Robert Parry, a veteran investigative reporter who won journalistic awards in the 1980s for exposing CIA crimes in Central America, died January 27 at the age of 68 in Arlington, Virginia.
After more than two decades working for the Associated Press, Newsweek and the PBS TV news series “Frontline,” Parry in 1995 founded the Consortium for Independent Journalism and its website, Consortiumnews, because of the impediments thrown up by the corporate media to uncovering the lies and crimes of the US government.
In December, he had written a column apologizing to his readers for a reduction in his considerable journalistic output on the website, explaining that he had suffered a stroke. It was subsequently discovered that it had been brought on by undiagnosed pancreatic cancer.
Parry began his career as a journalist after graduating from Colby College in Maine in 1971. He went to work briefly at a newspaper published by his father in Framingham, Massachusetts, before being hired by the Associated Press in 1974.
While he never defined himself as a radical or a socialist, his commitment to the truth led him to write stories that exposed the inner workings of the capitalist state and its criminal activities. It also earned him an extensive file with the US Central Intelligence Agency, which closely followed his work.
In 1984, he won the George Polk Award and was a finalist for the 1985 Pulitzer Prize, for his reporting exposing the CIA’s distribution of an assassination manual to the so-called contras carrying out a US-backed terror war against Nicaragua.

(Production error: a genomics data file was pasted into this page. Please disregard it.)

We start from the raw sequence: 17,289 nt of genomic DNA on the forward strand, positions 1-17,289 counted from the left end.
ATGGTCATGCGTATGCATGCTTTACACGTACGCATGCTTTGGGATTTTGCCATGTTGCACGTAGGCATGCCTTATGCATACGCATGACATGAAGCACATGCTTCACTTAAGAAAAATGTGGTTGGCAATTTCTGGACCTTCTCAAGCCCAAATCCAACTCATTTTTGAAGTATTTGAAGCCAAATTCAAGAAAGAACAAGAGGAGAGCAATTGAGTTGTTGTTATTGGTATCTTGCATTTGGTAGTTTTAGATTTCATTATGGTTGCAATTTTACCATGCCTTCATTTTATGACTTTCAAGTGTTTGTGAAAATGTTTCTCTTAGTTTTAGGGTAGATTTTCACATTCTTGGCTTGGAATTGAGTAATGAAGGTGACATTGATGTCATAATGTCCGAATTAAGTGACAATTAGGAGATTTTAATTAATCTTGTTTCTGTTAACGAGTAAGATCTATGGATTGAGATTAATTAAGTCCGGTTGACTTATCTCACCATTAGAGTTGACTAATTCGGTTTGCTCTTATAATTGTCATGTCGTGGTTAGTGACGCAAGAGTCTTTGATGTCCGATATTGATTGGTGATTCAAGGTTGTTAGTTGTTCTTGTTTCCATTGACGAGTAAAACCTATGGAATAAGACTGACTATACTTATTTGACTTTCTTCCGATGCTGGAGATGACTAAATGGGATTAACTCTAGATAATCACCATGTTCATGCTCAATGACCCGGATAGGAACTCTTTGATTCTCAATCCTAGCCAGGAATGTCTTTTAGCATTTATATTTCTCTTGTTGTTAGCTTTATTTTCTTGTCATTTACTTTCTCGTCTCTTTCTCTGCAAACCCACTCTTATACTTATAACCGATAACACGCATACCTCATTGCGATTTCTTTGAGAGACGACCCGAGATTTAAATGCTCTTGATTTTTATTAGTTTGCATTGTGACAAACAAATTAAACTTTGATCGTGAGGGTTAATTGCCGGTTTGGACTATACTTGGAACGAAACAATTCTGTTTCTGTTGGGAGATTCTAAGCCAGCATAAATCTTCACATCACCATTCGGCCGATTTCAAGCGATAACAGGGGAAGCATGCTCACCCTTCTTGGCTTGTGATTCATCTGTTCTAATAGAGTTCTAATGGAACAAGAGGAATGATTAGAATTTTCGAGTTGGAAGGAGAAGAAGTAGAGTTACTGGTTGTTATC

He went on to carry out extensive exposures on what became known as the Iran-Contra affair, with a secret network in the White House organizing the sale of arms to Iran—then labeled by Washington as a terrorist nation—to fight against Iraq and, most crucially, to obtain money to covertly and illegally finance and arm the contras in the CIA-orchestrated terrorist war against Nicaragua.
Parry complained that his first report for AP on Iran-Contra was withheld for weeks, heavily edited and then killed, until it was accidentally transmitted over the AP’s Spanish-language wire. The edited English-language version was then released, omitting any mention of CIA involvement in cocaine trafficking by the Contras. Parry later discovered that the AP’s Washington Bureau chief was having regular meetings with Lt. Col. Oliver North, who was directing the illegal operation from the White House.
He left AP to work at Newsweek in 1987 and went on to do investigative reporting for the PBS series “Frontline,” including a 1991 broadcast exposing the intervention by then-Republican presidential candidate Ronald Reagan and his aides in 1980 to prevent the release of the US Embassy hostages in Iran in order to undermine his opponent, incumbent Democratic President Jimmy Carter. He went on to publish a book in 1993, “Trick or Treason,” which further substantiated this conspiracy.
Over the recent period, Parry had dedicated much of his work on Consortiumnews to exposing the hysterical campaign waged by the Democratic Party and the major media over alleged “Russian meddling” in the 2016 presidential election.
He brought to his reporting the wealth of historical experience he had gained in investigating real conspiracies between presidential candidates and foreign governments to swing American elections, including Reagan’s intervention in the Iran hostage crisis in 1980 and Richard Nixon’s intercession with South Vietnam to scuttle the Paris Peace talks in 1968.